Asset quality issue: Indian banks' profitability and capital requirement to remain under pressure, says Moody's
Moody's Investor Services said that they see subdued prospects for Indian banks with asset deterioration as a key challenge over the medium term.
Alka Anbarasu, a Moody's Vice President said, "Asset quality will remain a negative driver of the credit profiles of most rated Indian banks and the stock of impaired loans. Non-performing loans (NPLs) and standard restructured loans will still rise during the horizon of our outlook."
Karthik Srinivasan an ICRA Senior Vice President said, "While banks profitability is not expected to be as weak as the levels seen in FY2016, the weakness in asset quality will continue to drag on profitability indicators, with return on equity remaining in the single digits for FY2017 and FY2018."
She added, “We expect the pace of deterioration in asset quality over the next 12-18 months should be lower than what was seen over the last five years, and especially compared to FY2016, even as we consider those remaining problem loans which have not been recognized as such in several large accounts.”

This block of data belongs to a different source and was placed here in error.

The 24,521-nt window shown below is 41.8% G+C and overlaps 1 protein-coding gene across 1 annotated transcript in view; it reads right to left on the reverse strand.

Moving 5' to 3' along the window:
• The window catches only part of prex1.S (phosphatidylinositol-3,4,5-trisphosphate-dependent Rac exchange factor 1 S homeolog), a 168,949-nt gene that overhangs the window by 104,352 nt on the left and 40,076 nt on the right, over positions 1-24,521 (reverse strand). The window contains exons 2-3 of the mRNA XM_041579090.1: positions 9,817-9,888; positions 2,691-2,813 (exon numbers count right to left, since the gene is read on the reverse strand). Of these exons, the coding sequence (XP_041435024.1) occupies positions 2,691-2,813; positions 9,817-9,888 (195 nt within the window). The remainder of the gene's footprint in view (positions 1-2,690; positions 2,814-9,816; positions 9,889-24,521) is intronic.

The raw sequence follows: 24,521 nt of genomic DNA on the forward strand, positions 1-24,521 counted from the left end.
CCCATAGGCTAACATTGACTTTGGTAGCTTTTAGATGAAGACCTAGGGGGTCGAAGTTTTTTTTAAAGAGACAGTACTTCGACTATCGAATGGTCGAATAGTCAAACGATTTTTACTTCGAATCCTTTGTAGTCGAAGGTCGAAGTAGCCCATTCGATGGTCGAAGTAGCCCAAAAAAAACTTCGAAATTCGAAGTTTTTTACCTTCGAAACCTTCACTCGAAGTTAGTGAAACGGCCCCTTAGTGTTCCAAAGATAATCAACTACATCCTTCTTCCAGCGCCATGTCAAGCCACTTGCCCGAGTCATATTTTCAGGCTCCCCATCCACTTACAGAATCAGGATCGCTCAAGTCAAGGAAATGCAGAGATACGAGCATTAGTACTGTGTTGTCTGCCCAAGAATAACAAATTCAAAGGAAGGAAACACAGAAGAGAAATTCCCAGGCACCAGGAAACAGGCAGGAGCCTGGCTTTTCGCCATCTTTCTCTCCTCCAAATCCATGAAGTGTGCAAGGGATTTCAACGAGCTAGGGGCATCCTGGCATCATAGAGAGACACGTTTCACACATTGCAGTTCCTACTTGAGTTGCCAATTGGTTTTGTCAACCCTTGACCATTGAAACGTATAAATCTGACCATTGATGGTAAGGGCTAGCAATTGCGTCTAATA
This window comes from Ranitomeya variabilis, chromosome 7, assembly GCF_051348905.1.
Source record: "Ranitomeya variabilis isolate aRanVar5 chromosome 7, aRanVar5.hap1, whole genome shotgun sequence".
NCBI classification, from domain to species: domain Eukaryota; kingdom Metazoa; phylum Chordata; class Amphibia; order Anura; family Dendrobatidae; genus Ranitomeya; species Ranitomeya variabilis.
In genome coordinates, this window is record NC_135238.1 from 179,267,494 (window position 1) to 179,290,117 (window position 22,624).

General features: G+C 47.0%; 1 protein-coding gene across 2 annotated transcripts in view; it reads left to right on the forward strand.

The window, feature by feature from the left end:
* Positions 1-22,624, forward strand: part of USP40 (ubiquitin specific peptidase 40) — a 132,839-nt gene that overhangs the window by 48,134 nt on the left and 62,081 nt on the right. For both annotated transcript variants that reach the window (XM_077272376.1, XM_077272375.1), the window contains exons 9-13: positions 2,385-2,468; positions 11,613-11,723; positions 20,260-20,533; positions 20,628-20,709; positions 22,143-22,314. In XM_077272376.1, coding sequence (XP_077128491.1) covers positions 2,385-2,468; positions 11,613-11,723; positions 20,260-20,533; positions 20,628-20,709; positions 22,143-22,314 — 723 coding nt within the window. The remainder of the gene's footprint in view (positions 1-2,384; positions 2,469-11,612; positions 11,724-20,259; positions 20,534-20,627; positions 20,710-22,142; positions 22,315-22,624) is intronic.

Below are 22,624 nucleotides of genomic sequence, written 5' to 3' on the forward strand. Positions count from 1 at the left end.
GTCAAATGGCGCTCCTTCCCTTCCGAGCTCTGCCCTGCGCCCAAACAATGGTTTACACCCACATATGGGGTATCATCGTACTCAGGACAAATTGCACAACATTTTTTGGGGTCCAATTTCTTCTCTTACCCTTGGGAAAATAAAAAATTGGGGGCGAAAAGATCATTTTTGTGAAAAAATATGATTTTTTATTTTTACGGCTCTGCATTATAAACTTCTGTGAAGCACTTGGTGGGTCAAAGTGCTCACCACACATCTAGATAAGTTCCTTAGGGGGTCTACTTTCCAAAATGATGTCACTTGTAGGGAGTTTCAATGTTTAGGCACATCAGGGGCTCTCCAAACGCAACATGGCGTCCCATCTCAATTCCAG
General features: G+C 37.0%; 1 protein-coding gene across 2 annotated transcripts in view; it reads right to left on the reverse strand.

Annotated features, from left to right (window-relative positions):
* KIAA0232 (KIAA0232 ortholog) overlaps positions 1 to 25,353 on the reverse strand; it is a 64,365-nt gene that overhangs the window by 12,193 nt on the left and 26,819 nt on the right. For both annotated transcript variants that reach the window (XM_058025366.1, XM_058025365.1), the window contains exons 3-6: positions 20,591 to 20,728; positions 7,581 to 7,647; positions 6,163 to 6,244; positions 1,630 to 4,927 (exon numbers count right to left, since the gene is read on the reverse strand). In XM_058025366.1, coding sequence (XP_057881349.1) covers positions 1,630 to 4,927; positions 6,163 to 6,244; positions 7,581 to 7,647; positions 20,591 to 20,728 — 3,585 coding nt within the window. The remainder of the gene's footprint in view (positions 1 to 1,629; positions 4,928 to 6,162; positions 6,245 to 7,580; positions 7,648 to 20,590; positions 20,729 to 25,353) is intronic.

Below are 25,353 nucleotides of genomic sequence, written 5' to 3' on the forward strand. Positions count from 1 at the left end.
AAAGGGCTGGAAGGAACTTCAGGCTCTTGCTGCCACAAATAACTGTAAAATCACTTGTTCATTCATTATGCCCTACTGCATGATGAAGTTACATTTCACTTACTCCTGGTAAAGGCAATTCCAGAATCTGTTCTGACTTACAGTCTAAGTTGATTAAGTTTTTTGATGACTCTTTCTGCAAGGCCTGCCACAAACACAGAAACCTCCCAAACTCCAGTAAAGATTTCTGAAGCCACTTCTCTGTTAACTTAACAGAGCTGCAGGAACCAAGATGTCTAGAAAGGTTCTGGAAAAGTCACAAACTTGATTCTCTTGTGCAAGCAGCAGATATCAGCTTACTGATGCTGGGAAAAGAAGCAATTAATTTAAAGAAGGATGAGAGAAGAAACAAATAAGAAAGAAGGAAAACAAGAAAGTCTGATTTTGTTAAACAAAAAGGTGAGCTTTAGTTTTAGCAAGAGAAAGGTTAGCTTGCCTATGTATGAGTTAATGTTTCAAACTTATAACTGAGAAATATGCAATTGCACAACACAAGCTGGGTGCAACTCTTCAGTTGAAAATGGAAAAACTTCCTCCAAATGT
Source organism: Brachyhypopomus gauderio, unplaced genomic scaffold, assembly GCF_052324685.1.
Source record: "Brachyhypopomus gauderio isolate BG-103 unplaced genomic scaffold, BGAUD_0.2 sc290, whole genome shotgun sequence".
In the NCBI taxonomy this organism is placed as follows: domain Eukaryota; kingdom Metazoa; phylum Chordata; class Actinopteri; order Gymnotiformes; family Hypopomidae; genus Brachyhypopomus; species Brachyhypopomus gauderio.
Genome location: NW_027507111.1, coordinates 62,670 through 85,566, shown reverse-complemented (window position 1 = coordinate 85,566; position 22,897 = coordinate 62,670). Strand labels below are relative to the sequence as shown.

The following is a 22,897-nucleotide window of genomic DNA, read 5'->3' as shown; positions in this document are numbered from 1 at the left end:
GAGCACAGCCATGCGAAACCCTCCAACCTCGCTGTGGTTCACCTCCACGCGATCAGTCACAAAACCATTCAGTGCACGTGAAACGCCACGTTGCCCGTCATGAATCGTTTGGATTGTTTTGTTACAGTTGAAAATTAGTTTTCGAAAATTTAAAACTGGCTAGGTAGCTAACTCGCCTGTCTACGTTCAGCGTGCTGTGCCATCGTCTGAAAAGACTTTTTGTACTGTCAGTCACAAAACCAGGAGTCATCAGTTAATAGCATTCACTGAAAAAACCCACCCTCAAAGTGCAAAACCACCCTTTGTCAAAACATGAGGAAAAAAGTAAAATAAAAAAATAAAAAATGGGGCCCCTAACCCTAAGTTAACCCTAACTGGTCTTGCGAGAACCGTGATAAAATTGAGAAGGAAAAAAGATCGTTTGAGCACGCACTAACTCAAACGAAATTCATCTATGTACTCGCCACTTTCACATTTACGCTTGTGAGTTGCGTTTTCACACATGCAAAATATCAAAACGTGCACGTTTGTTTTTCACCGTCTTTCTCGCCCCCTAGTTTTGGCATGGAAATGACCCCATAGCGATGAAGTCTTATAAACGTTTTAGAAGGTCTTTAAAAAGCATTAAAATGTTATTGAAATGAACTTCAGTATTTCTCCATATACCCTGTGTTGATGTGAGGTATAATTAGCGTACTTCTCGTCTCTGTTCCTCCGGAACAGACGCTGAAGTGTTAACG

Moody's feels the legacy issues of asset quality will be stable for Indian banks because of generally supportive operating environment.
As per Moody's, the Reserve Bank of India's (RBI) asset quality review (AQR) in 2015 will act as an important factor in supporting banks to recognise some of large accounts being impaired.
Thus, Moody's expect, the true level of impaired loans for Indian banks to be around 1-1.5% points higher that the latest numbers.
Anbarasu said, “In this regard, we expect an increased pace of debt restructuring under the various schemes offered by the RBI, including the scheme for the sustainable structuring of stressed assets (S4A), strategic debt restructuring (SDR) and the 5:25 scheme.”
Presently, to tackle the asset quality problem, the Indian government has decided to infuse in Rs 450 billion during FY17-FY19. Rs 164.14 billion has been already infused in the year 2016.
ICRA stated that it is below their estimates of capital requirement which is around Rs 1500 billion - Rs 1800 billion until FY17-FY19.